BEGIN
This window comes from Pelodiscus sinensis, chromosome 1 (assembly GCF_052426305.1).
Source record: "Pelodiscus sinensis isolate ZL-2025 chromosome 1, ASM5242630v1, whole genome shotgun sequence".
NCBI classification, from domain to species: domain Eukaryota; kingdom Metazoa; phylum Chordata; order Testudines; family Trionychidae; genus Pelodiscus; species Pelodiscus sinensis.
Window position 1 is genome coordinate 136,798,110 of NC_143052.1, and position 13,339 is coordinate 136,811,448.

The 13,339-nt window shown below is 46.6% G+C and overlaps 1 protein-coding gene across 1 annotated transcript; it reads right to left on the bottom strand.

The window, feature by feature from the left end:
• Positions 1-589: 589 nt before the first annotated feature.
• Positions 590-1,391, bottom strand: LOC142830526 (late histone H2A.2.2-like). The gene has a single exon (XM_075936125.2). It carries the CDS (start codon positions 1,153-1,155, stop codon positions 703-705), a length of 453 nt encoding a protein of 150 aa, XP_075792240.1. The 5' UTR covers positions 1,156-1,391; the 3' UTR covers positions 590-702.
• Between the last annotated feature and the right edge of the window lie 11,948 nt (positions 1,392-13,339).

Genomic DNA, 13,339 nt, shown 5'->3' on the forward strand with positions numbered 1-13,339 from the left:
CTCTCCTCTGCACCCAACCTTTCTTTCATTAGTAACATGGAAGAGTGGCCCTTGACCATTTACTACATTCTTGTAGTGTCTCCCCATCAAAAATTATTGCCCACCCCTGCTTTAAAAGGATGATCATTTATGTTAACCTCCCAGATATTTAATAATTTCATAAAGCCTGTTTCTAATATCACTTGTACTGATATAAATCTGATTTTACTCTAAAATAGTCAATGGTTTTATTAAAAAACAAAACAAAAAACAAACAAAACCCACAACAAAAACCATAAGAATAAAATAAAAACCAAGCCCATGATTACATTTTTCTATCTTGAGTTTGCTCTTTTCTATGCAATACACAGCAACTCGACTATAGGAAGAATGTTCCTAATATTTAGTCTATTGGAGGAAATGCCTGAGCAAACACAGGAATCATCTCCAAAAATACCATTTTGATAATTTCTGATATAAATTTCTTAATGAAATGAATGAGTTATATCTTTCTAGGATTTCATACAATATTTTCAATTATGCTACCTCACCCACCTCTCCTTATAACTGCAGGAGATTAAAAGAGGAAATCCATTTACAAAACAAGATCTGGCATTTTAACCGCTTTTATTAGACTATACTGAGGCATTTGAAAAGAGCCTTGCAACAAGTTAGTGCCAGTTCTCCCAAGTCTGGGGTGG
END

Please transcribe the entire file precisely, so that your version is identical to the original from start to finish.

This window comes from Pelodiscus sinensis, chromosome 1 (assembly GCF_052426305.1).
Source record: "Pelodiscus sinensis isolate ZL-2025 chromosome 1, ASM5242630v1, whole genome shotgun sequence".
NCBI classification, from domain to species: domain Eukaryota; kingdom Metazoa; phylum Chordata; order Testudines; family Trionychidae; genus Pelodiscus; species Pelodiscus sinensis.
Window position 1 is genome coordinate 136,798,110 of NC_143052.1, and position 13,339 is coordinate 136,811,448.

The 13,339-nt window shown below is 46.6% G+C and overlaps 1 protein-coding gene across 1 annotated transcript; it reads right to left on the bottom strand.

The window, feature by feature from the left end:
• Positions 1-589: 589 nt before the first annotated feature.
• Positions 590-1,391, bottom strand: LOC142830526 (late histone H2A.2.2-like). The gene has a single exon (XM_075936125.2). It carries the CDS (start codon positions 1,153-1,155, stop codon positions 703-705), a length of 453 nt encoding a protein of 150 aa, XP_075792240.1. The 5' UTR covers positions 1,156-1,391; the 3' UTR covers positions 590-702.
• Between the last annotated feature and the right edge of the window lie 11,948 nt (positions 1,392-13,339).

Genomic DNA, 13,339 nt, shown 5'->3' on the forward strand with positions numbered 1-13,339 from the left:
CTCTCCTCTGCACCCAACCTTTCTTTCATTAGTAACATGGAAGAGTGGCCCTTGACCATTTACTACATTCTTGTAGTGTCTCCCCATCAAAAATTATTGCCCACCCCTGCTTTAAAAGGATGATCATTTATGTTAACCTCCCAGATATTTAATAATTTCATAAAGCCTGTTTCTAATATCACTTGTACTGATATAAATCTGATTTTACTCTAAAATAGTCAATGGTTTTATTAAAAAACAAAACAAAAAACAAACAAAACCCACAACAAAAACCATAAGAATAAAATAAAAACCAAGCCCATGATTACATTTTTCTATCTTGAGTTTGCTCTTTTCTATGCAATACACAGCAACTCGACTATAGGAAGAATGTTCCTAATATTTAGTCTATTGGAGGAAATGCCTGAGCAAACACAGGAATCATCTCCAAAAATACCATTTTGATAATTTCTGATATAAATTTCTTAATGAAATGAATGAGTTATATCTTTCTAGGATTTCATACAATATTTTCAATTATGCTACCTCACCCACCTCTCCTTATAACTGCAGGAGATTAAAAGAGGAAATCCATTTACAAAACAAGATCTGGCATTTTAACCGCTTTTATTAGACTATACTGAGGCATTTGAAAAGAGCCTTGCAACAAGTTAGTGCCAGTTCTCCCAAGTCTGGGGTGG